“rope-a-dope” in court. Microsoft eventually settled for a sum that
paled beside the benefit to Microsoft of blunting the Java threat. Sun,
with greatly eroded market power, can’t do much today to prevent the
fracturing of the J2EE camp as app server vendors try to lock up their
customer bases with proprietary extensions that need “tweaked” JVM’s to
work. And Microsoft has now mounted its own offensive, trying to
establish .Net as the de-facto standard for implementing web
services. Whether Microsoft’s nakedly self-serving Passport component
will erode .Net’s prospects as a standard enough for alternatives like
SunOne and the Liberty Alliance to gain ground remains to be seen, but
I’m not betting against the folks in Redmond.)

A constant tension in playing the game is how much of the goods
to give away to tilt the field in your favor and drive adoption, versus
how much to hold back until people start writing checks. Historically
software companies have found hype to be a cheap but effective
substitute for samples, but this may be changing as the stakes for
using substandard software go up and pressure emerges from newer
quarters, like the open-source movement. Microsoft’s relative
generosity with .Net tools and education to date may be one possible
example that illustrates this trend.

So What’s Your Plan?

Let’s review the options again:

You can try to lead a technical revolution. But it’s guaranteed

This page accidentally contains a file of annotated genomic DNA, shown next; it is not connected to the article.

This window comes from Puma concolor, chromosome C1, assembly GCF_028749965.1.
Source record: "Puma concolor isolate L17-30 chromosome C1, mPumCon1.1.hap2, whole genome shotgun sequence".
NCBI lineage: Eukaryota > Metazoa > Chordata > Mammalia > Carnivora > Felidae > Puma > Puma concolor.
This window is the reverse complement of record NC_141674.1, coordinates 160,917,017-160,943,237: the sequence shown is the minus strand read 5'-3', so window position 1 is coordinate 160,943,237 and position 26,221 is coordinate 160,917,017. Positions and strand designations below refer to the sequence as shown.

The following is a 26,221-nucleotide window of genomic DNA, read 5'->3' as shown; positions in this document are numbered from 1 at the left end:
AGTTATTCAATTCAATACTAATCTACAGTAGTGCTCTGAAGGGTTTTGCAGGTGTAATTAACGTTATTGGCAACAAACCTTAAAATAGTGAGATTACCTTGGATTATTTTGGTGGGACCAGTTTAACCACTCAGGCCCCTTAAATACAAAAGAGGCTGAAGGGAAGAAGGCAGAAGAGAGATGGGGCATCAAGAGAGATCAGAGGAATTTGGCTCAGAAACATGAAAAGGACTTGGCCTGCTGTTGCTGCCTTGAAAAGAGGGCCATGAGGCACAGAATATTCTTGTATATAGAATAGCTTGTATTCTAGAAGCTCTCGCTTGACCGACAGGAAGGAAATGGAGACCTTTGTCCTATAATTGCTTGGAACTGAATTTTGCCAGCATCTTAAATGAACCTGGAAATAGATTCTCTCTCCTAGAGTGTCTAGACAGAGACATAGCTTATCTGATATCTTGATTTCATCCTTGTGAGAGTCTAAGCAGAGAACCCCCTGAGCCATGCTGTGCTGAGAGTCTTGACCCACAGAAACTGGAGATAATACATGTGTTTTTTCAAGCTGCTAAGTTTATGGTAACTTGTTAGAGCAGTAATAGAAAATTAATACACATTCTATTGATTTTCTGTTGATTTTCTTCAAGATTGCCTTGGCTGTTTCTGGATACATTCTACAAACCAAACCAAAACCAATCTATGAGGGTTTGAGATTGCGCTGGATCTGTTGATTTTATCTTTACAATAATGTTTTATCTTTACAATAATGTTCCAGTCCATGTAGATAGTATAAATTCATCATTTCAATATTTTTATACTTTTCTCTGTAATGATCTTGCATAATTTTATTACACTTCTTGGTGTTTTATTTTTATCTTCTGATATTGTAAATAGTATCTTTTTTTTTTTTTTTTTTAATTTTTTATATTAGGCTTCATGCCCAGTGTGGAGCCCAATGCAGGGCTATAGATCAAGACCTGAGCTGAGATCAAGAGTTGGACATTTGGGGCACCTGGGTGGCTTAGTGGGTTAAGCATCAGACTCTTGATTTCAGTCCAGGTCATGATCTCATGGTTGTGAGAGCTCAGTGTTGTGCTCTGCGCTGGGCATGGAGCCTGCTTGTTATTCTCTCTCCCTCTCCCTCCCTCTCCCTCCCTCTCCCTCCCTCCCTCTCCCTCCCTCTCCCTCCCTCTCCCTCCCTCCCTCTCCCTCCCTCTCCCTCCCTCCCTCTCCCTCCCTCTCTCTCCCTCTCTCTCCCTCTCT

that “if you build it, they won’t come” on their own. You’ve got to
bridge people’s adoption to your new widget. This may possibly mean
razor-and blade product structuring and pricing. It will certainly mean
major usability investments. Finally, be prepared to work with
competitors on common gateways — API’s for example — to each of your
respective products.

If you can’t have or be a standard yourself, there are two other less profitable but also less risky ways to make money.

“Plan A”: do a great job of solving a particular set of customer
problems, and be standards-agnostic. At ArsDigita, we used to say that
ACS, our software, was “data-model-plus-page-flow”, and that the tools
and standards on which it was built were just artifacts of what was
convenient to use for our circumstances at a given point in time. What
really counted was our experience in building highly-scalable
collaborative applications to support online communities. This was
great and we made a lot of money for a while (we grew to $20 million a